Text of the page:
Chapter 6. GUI Programming: From Appletsto Swing

     

This chapter is all about creating GUIs with Java code in Eclipse. So far, our code has just displayed text in the console. In this chapter, we're going to start creating GUIs using applets, the Abstract Windowing Toolkit (AWT), and Swing. We'll also take a look at using an Eclipse plug-in to create Swing code.

Our first topic is all about building applets. Java applets were Java's first foray into the Internet, and they were popular for quite a while. Browsers first started stocking Java in order to support applets. In time, applets have become less popular because they're necessarily limited and have been superceded by glitzy packages like Flash and Java Web Start. Nonetheless, Eclipse has special provisions for developing and testing applets, so we'll take a brief look here at how that support works.

Creating an applet is much like creating any other Java project in Eclipse. In this case, our applet is just going to display the message "Hello from Eclipse!" Create a new Java project named Ch06_01 , and give it a new class, Ch06_01 , in the org.eclipsebook.ch06 package. To create an applet, we'll need to import java.applet.Applet and java.awt.* :

 import java.applet.Applet; import java.awt.*; 

Then extend the Ch06_01 class from the Applet class:

 public class Ch06_01 extends Applet {         .         .         . 

In an applet, the init method lets you initialize the applet, and we'll set the background color to white in that method. The start , stop , and destroy methods let you handle the associated events in the applet's life cycle. To draw our text in the applet's window, we'll use the Graphics object passed to the paint method. Here's the code to add:

 public class Ch06_01 extends Applet {  public void init( )   {   setBackground(Color.white);   }   public void start( )   {   }   public void paint(Graphics g)   {   g.drawString("Hello from Eclipse!", 60, 100);   }   public void stop( )   {   }   public void destroy( )   {   }  }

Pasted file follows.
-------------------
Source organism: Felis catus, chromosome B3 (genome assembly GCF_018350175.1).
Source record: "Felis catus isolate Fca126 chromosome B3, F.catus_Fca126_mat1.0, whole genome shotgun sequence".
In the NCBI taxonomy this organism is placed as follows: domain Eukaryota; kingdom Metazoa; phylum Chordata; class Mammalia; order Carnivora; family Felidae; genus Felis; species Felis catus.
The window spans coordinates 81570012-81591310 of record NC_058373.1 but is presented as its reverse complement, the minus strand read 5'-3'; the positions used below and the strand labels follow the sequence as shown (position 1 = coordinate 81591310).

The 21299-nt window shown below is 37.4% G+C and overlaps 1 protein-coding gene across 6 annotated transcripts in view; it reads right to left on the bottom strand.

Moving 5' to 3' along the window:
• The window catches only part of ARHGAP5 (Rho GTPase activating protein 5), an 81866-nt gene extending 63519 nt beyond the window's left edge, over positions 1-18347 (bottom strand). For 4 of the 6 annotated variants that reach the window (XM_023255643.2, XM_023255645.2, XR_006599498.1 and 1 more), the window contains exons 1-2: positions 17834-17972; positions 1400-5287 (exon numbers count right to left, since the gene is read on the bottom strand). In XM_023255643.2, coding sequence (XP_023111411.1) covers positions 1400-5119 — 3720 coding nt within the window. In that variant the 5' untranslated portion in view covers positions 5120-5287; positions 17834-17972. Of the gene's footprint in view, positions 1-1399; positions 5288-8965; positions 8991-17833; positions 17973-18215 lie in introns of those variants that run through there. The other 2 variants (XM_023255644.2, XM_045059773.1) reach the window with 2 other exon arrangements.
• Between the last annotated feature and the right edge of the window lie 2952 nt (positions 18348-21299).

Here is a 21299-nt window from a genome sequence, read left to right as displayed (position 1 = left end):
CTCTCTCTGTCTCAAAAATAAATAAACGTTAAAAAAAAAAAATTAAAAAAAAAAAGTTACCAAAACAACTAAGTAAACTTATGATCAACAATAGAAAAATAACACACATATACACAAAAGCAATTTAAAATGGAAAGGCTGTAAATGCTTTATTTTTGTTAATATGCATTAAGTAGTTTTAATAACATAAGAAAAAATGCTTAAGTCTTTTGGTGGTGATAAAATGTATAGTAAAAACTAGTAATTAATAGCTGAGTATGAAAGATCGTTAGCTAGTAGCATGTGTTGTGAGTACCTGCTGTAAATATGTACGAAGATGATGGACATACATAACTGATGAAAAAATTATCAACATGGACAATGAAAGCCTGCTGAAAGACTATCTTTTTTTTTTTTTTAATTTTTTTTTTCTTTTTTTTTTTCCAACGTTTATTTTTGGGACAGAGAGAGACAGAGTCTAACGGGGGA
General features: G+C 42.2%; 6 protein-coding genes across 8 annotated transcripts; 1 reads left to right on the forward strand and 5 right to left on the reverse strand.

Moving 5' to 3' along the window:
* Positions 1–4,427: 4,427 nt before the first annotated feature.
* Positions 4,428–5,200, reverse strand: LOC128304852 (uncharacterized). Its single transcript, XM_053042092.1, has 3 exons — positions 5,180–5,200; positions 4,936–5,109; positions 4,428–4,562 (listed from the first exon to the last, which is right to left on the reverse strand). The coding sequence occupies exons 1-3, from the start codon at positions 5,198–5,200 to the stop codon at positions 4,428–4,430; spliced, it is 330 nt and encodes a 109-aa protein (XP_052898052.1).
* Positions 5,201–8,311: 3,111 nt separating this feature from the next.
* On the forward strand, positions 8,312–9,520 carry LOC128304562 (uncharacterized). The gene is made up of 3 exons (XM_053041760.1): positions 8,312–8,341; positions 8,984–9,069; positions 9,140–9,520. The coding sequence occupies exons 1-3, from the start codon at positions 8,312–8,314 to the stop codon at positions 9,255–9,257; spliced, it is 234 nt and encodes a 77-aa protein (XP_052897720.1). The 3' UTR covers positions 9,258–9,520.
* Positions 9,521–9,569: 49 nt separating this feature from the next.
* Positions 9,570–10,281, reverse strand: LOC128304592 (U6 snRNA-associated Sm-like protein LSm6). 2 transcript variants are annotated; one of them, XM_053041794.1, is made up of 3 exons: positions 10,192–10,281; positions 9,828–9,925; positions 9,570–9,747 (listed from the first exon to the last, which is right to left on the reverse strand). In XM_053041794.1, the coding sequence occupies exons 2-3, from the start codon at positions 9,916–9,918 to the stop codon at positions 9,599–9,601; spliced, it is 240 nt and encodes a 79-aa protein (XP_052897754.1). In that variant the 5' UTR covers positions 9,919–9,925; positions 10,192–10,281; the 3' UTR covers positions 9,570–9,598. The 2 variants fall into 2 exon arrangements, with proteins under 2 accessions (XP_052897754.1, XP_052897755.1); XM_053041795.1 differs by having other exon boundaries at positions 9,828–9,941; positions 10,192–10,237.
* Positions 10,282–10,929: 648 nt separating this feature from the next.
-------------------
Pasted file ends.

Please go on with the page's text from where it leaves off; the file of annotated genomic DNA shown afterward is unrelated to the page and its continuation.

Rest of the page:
And that's all you need for the applet's code. To test it, select Run As Java Applet, and the applet should run. If Eclipse doesn't recognize your applet, you can specifically set the launch configuration for this code. To do that, select the Ch06_01 project in the Package Explorer and select Run Run to open the Run dialog you see in Figure 6-1. Then double-click the Java Applet configuration in the Configurations box and the Ch06_01 project will automatically be added as an applet. Click the Run button to run the applet. After setting the launch configuration, you should be able to select Run As Java Applet to run the applet.

Figure 6-1. Setting an applet's launch configuration
figs/ecps_0601.gif

You can see the results in the Java applet viewer in Figure 6-2. The applet is working as it should.

Figure 6-2. Running an applet
figs/ecps_0602.gif

To use this applet in a web page, use the generated class file, Ch06_01.class , together with the <APPLET> HTML tag, something like this:

 <APPLET      CODE = "Ch06_01.class"      WIDTH = 300      HEIGHT = 200 > 

That's all it takes; the applet is complete. You can see the entire code for the applet in Example 6-1.

Example 6-1. A simple applet
 package org.eclipsebook.ch06; import java.applet.Applet; import java.awt.*; public class Ch06_01 extends Applet {     public void init( )     {         setBackground(Color.white);     }     public void start( )     {     }     public void paint(Graphics g)     {         g.drawString("Hello from Eclipse!", 60, 100);     }     public void stop( )     {     }     public void destroy( )     {     } } 

When you launch them, Java applets appear in the Java applet viewer by default. That's fine as far as it goes, but there's more to GUIs than applets. The next step is going to be creating our own windowed applications.



Eclipse
Eclipse
ISBN: 0596006411
EAN: 2147483647
Year: 2006
Pages: 114
Authors: Steve Holzner

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